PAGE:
Part of the reason for that change of attitude may be the differences in scale in judicial terms. I note that, last month, a jury in the United States awarded damages of $53 million. That is a colossal amount of money, albeit in a case based originally on 8,000 claims against 250 defendant companies. Nevertheless, it is a huge award. In comparison, the United Kingdom average award is about £100,000. The legal situation and the parameters are therefore totally different.

We also know, however, that the number of claims in this country is growing—1,500 claims per year and rising—and is likely to go on increasing. That alarm, coloured by the United States experience, has transferred itself to some hon. Members and some people outside the House, who are trying to influence the legislative framework on asbestos within which we work. It is a complicated matter, as the latency of the disease—30 or 40 years—means that it is very difficult to establish the causative factors. Often, it is very difficult to identify the particular companies in question, especially when someone has been employed by a series of companies or when companies have simply changed their corporate structure or disappeared completely. The legal position is therefore murky.

Having listened at length to the hon. Member for Buckingham (Mr. Bercow), I think his argument boils down to three points. First, he maintains, on the basis of his judgment, that there is no risk from white asbestos—chrysotile. Secondly, he argues that, in the absence of risk, the regulation is excessive and would involve excessive cost. Thirdly, he adduces the existence of unscrupulous operators who are profiting from a situation that he believes is contestable. I shall deal with those points in turn.

I am not sure that the hon. Gentleman's science training is adequate to support some of the comments that he made in terms of the nature of iron silicate and magnesium silicate—[Interruption.] The hon. Gentleman says from a sedentary position that mine is not either. I do not claim to be a top scientist, but I do claim to have a science degree. I have a degree in physiological sciences, as it happens, but no matter—[Interruption.] I have no problem with the hon. Gentleman making fun of my background and training. I simply adduce the fact that he seems to think that one salt, iron silicate, is metallic and that another salt, magnesium silicate, is not. That suggests that he has not understood the evidence before him.

The hon. Gentleman also referred to the carcinogenic effect of various substances. He said that other carcinogens, such as nickel and alcohol, should be dealt with in the same way. I challenge him to name a single mesothelioma that has as its causative agent anything other than asbestos or a similar fibrous material. If he can find someone who has a mesothelioma that is caused by nickel, alcohol or contraceptive pills, I will yield to him on that point. However, I do not think that he will be able to do that, because mesothelioma is exclusively the result of a particular type of fibrous substance.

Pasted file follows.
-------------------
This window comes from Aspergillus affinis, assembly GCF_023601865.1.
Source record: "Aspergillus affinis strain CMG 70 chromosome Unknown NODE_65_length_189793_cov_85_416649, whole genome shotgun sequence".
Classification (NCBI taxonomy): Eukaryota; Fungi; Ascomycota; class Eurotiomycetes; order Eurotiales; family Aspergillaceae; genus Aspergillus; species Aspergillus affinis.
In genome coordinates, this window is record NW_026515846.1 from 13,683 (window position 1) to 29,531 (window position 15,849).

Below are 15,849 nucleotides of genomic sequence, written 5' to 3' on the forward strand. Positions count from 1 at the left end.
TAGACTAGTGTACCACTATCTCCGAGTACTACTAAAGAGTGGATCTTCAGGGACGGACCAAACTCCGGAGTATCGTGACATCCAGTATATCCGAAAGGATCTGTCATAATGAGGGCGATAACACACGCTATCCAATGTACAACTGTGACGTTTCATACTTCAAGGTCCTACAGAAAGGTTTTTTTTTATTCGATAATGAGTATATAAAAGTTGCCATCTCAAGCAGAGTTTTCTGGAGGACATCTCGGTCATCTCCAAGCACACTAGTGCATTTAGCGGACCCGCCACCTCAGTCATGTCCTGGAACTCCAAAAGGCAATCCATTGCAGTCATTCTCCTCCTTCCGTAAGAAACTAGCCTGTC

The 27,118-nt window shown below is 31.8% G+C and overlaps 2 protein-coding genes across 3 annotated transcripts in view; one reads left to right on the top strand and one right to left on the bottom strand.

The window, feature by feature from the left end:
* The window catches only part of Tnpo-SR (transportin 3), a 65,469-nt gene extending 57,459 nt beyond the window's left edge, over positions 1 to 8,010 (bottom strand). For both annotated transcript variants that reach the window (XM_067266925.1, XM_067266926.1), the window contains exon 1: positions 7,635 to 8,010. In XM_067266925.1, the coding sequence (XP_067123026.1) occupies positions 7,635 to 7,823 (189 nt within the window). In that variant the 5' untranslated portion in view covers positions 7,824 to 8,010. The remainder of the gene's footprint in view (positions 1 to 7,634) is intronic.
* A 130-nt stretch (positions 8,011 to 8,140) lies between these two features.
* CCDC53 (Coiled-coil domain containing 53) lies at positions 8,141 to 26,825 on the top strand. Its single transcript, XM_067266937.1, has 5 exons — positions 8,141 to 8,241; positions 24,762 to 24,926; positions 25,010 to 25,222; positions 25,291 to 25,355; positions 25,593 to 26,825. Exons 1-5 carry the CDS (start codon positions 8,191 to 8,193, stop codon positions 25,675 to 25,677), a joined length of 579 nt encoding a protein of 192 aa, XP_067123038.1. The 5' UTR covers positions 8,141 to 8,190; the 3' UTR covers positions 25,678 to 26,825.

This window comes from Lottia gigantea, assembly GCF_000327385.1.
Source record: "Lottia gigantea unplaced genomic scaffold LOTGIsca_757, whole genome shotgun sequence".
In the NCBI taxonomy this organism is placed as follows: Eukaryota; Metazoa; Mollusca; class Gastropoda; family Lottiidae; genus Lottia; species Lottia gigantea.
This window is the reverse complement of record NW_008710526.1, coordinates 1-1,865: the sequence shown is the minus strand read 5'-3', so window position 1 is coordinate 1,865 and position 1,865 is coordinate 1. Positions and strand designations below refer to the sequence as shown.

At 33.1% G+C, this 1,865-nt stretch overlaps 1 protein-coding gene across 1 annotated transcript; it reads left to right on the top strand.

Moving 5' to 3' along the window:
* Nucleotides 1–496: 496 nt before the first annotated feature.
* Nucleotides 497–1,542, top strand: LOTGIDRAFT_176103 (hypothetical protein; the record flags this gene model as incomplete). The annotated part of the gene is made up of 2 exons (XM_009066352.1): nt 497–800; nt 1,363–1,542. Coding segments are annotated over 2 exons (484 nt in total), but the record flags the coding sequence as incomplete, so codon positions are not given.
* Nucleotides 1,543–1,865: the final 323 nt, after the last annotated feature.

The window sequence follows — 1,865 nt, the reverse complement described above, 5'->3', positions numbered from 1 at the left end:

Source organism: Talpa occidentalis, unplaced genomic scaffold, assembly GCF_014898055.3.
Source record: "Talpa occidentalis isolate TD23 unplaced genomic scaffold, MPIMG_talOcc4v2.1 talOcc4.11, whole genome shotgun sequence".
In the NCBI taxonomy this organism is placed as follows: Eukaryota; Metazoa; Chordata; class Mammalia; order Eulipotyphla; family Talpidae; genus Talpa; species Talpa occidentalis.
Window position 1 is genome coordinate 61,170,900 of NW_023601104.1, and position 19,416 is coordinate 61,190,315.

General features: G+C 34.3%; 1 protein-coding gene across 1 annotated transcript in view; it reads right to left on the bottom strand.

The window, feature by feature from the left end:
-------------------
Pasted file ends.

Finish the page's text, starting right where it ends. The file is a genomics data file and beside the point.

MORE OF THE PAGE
Tim Loughton

Perhaps I can turn the hon. Gentleman's question round. In response to my question, the Minister previously responsible for this issue said: Individual cases of mesothelioma or of lung cancer caused by asbestos are not pathologically or clinically distinguishable from those due to other causes…Since every member of the population has been exposed to asbestos from multiple sources, the definitive linkage of individual cases to a particular source is not possible."—[Official Report, 18 March 2002; Vol. 382, c. 33W.] The hon. Gentleman said that that is rubbish, but a Minister made that statement in a written answer.

Mr. Heath

I have not seen the context in which that Minister made that statement. He may have been misled. However, the way in which the hon. Gentleman uses that quote now is grossly misleading. Mesothelioma is not caused by the ingestion of nickel or contraceptive pills. It is caused by the inhalation of fibrous material. That exclusively causes cancers of the pleura and the mesothelium. He must accept that.

No one contests the fact that chrysotile is a less effective agency for the disease than others, and thank goodness for that. Nevertheless, we have already heard that pollution from white and other forms of asbestos cause the same effects, which are, in any event, an innate effect of asbestos in the first instance. The hon. Member for Buckingham rubbished the work of Professor Peto, and he did not mention his collaborator, Sir Richard Doll, who happened to be the regius professor of medicine when I studied under him. Professor Doll was the greatest clinical epidemiologist not only of his time, but possibly of all time. I prefer to take his word rather than that of the hon. Gentleman in assessing the evidence before me.

Mr. Liddell-Grainger


Mr. Heath

I give way to the hon. Gentleman, who is clearly an expert on the subject.

Mr. Liddell-Grainger

I do not claim to be an expert, but my hon. Friend the Member for Buckingham (Mr. Bercow) made the point that at least 19 other studies have been carried out. He is not the only one to have examined the issue.

Mr. Heath

There is a great deal of scientific evidence on both sides of the argument, and some hon. Members fail to understand that one cannot establish the absence of risk. It is part of the scientific illiteracy of this place that people want to have it proved that there is no risk. If there is evidence of risk adduced by proper scientific experimentation—which there is—the Government are right to take it seriously. They are there to protect the population. It would be a dereliction of duty to assume that there is no risk from white asbestos when the evidence clearly suggests that there is.